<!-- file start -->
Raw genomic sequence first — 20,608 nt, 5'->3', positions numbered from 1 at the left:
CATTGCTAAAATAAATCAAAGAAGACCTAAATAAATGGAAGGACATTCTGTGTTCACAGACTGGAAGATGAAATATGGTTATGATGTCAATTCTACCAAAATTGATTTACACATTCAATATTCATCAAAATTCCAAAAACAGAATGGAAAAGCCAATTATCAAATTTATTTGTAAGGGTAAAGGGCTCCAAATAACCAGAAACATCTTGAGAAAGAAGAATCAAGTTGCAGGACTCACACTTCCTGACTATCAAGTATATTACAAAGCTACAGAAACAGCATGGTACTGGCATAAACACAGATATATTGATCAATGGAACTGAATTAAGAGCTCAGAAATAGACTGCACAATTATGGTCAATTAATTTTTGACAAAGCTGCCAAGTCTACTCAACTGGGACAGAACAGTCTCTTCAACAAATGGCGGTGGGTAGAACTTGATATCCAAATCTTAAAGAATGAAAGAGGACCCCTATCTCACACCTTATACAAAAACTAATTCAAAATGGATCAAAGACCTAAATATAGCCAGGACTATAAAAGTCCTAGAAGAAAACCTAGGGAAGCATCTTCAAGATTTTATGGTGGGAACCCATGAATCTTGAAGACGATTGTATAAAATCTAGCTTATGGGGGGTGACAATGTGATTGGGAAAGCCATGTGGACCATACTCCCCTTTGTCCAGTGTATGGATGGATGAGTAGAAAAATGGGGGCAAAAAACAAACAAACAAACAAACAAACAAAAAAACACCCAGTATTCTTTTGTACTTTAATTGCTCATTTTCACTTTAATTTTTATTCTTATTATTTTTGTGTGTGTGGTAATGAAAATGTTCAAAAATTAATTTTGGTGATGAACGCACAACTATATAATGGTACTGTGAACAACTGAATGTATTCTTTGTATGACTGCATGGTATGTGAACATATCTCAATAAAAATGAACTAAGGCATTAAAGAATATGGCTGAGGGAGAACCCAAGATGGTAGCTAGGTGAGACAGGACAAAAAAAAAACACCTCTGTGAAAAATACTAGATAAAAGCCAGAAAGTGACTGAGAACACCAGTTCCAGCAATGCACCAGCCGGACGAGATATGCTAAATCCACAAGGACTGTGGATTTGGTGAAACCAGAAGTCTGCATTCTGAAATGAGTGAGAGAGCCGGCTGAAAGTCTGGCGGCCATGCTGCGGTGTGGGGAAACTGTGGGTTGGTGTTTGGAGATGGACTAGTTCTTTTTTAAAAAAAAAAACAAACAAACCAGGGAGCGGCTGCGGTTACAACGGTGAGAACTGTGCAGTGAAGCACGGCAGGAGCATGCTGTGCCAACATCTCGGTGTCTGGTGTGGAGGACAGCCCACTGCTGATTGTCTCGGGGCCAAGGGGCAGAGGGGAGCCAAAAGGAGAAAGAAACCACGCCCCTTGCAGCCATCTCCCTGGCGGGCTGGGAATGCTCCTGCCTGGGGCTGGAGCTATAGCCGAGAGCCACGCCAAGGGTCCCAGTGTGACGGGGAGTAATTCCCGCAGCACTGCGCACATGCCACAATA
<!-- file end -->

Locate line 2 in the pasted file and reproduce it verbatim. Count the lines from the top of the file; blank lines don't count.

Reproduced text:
CATTGCTAAAATAAATCAAAGAAGACCTAAATAAATGGAAGGACATTCTGTGTTCACAGACTGGAAGATGAAATATGGTTATGATGTCAATTCTACCAAAATTGATTTACACATTCAATATTCATCAAAATTCCAAAAACAGAATGGAAAAGCCAATTATCAAATTTATTTGTAAGGGTAAAGGGCTCCAAATAACCAGAAACATCTTGAGAAAGAAGAATCAAGTTGCAGGACTCACACTTCCTGACTATCAAGTATATTACAAAGCTACAGAAACAGCATGGTACTGGCATAAACACAGATATATTGATCAATGGAACTGAATTAAGAGCTCAGAAATAGACTGCACAATTATGGTCAATTAATTTTTGACAAAGCTGCCAAGTCTACTCAACTGGGACAGAACAGTCTCTTCAACAAATGGCGGTGGGTAGAACTTGATATCCAAATCTTAAAGAATGAAAGAGGACCCCTATCTCACACCTTATACAAAAACTAATTCAAAATGGATCAAAGACCTAAATATAGCCAGGACTATAAAAGTCCTAGAAGAAAACCTAGGGAAGCATCTTCAAGATTTTATGGTGGGAACCCATGAATCTTGAAGACGATTGTATAAAATCTAGCTTATGGGGGGTGACAATGTGATTGGGAAAGCCATGTGGACCATACTCCCCTTTGTCCAGTGTATGGATGGATGAGTAGAAAAATGGGGGCAAAAAACAAACAAACAAACAAACAAACAAAAAAACACCCAGTATTCTTTTGTACTTTAATTGCTCATTTTCACTTTAATTTTTATTCTTATTATTTTTGTGTGTGTGGTAATGAAAATGTTCAAAAATTAATTTTGGTGATGAACGCACAACTATATAATGGTACTGTGAACAACTGAATGTATTCTTTGTATGACTGCATGGTATGTGAACATATCTCAATAAAAATGAACTAAGGCATTAAAGAATATGGCTGAGGGAGAACCCAAGATGGTAGCTAGGTGAGACAGGACAAAAAAAAAACACCTCTGTGAAAAATACTAGATAAAAGCCAGAAAGTGACTGAGAACACCAGTTCCAGCAATGCACCAGCCGGACGAGATATGCTAAATCCACAAGGACTGTGGATTTGGTGAAACCAGAAGTCTGCATTCTGAAATGAGTGAGAGAGCCGGCTGAAAGTCTGGCGGCCATGCTGCGGTGTGGGGAAACTGTGGGTTGGTGTTTGGAGATGGACTAGTTCTTTTTTAAAAAAAAAAACAAACAAACCAGGGAGCGGCTGCGGTTACAACGGTGAGAACTGTGCAGTGAAGCACGGCAGGAGCATGCTGTGCCAACATCTCGGTGTCTGGTGTGGAGGACAGCCCACTGCTGATTGTCTCGGGGCCAAGGGGCAGAGGGGAGCCAAAAGGAGAAAGAAACCACGCCCCTTGCAGCCATCTCCCTGGCGGGCTGGGAATGCTCCTGCCTGGGGCTGGAGCTATAGCCGAGAGCCACGCCAAGGGTCCCAGTGTGACGGGGAGTAATTCCCGCAGCACTGCGCACATGCCACAATA